Northern Ireland news

First World War Irish sailors' descendants to attend Battle of Jutland commemorations in Belfast

After a multi-million-pound overhaul HMS Caroline will be transformed into a floating interpretive centre of the conflict
Michael McHugh, Press Association

ABOUT 200 descendants of First World War Irish sailors are to take part in commemoration ceremonies in Belfast at the only surviving vessel of the Battle of Jutland.

HMS Caroline has undergone a multi-million-pound overhaul and will be transformed into a floating interpretive centre of the landmark conflict.

The light cruiser saw action during exchanges off the Danish coastline on May 31 1916. It is moored in Belfast's Titanic Quarter and will be a focus of international remembrance on the centenary next month.

The following day it will open its doors to the public, with tickets costing £12 per adult and £5 for a child.

Much of the ship's superstructure is still covered up as work continues.

The drill hall will be turned into an interpretive centre while visitors will be able to view the oil-powered engines, the areas in which the ordinary sailors slept in hammocks and the place below deck where seamen could control the vessel while coming under attack.

Commander John Gray, senior naval officer in Northern Ireland, said the Battle of Jutland was a titanic clash.

"It is the most significant maritime date for us on the island of Ireland. It gives us the opportunity to remember all those from the island of Ireland who served at sea," he said.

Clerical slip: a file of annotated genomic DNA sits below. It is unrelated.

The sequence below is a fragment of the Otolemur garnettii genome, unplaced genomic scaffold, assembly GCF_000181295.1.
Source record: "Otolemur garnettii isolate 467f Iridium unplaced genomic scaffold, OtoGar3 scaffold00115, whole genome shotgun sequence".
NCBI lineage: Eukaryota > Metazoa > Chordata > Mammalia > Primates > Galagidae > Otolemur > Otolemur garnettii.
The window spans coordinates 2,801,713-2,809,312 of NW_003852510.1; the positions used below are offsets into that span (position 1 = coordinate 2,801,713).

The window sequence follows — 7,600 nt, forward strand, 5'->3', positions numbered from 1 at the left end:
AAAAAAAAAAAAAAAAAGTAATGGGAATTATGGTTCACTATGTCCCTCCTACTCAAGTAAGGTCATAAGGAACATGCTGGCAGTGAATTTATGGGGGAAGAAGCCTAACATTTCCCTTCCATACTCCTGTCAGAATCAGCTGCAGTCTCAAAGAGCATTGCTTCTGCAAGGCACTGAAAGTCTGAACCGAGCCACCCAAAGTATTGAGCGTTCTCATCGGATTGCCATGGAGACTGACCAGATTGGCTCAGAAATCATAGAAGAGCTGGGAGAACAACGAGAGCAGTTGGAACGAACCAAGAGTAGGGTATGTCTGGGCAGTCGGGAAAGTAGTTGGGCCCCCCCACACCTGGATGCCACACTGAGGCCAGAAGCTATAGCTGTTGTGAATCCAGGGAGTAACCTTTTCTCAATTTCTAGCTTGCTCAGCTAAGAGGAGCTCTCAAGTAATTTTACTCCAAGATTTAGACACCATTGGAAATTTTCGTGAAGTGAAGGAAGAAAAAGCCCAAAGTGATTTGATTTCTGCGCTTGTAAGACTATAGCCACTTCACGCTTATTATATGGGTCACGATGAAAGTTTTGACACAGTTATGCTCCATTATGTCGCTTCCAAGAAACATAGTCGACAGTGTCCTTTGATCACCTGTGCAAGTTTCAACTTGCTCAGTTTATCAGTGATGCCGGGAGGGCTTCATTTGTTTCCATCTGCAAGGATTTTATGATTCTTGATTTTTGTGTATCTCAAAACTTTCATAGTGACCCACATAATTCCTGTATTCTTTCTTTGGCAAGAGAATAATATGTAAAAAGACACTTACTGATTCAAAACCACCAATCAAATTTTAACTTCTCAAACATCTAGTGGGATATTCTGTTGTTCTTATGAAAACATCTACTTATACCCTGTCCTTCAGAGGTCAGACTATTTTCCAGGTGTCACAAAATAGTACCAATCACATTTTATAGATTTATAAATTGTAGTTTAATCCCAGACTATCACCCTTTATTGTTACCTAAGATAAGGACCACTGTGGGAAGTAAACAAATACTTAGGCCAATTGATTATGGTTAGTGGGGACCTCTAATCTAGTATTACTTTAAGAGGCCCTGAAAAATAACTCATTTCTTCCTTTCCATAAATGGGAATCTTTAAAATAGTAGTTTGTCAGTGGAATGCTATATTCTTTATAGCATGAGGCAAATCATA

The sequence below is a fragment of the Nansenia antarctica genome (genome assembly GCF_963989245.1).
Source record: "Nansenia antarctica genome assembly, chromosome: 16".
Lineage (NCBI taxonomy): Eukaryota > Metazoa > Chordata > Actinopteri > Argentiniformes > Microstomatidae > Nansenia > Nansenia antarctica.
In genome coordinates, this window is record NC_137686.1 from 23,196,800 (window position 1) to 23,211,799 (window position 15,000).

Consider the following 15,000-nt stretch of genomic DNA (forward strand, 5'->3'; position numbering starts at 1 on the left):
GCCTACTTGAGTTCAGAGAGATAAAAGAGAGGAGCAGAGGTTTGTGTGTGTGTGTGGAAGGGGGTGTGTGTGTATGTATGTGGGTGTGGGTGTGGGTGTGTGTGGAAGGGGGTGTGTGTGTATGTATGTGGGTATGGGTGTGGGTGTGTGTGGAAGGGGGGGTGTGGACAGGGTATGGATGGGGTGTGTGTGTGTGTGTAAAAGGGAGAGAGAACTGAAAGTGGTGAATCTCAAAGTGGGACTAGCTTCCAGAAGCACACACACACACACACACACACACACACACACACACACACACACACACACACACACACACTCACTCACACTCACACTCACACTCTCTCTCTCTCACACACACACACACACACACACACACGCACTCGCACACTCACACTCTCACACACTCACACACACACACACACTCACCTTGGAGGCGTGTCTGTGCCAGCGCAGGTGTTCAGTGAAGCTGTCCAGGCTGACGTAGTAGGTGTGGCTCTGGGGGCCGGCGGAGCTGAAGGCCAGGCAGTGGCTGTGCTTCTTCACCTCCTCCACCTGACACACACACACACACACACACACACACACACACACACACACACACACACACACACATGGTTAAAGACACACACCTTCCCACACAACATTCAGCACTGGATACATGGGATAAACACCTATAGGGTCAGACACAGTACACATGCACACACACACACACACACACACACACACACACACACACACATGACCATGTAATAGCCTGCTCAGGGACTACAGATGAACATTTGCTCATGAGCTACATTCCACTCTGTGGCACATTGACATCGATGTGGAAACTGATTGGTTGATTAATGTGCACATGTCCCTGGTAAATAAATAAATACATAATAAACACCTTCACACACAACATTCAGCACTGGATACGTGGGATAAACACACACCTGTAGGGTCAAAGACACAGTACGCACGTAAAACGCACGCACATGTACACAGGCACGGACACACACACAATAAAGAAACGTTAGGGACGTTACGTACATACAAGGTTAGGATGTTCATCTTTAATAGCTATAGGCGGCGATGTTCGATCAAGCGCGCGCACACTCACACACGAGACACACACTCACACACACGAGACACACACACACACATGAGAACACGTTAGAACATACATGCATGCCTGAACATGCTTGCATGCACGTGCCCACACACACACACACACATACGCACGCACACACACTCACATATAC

"Some 200 descendants of Irish [Royal Navy] sailors will gather to mark the memory of their ancestors."

HMS Caroline is the only ship remaining from the British Grand Fleet and and German High Seas Fleet of some 250 vessels.

It is moored at Alexandra Dock in Belfast's Queen's Island. The work was financed by a Heritage Lottery Fund £12.5 million grant and further investment from Northern Ireland's Department for Enterprise, Trade and Investment.

Repairs to the ship, which weighs 3,750 tonnes and is 400ft (122m) long, were completed last year and it is now watertight.

Endangered Latin American timber impounded by UK border authorities is being used to redeck the boat.

The refurbishment is being carried out by Belfast-based ship fitting specialists Blu-marine. It will be a museum, cross-community centre and meeting and conference venue.

National Museum of the Royal Navy chief of staff Captain John Rees, who has been leading the restoration programme, said: "HMS Caroline is a living legend.

"We are breathing new life into what is an internationally significant piece of world history."

The commemoration on May 31 will pay tribute to the memory of 10,000 Irish men who joined the Navy in the First World War.

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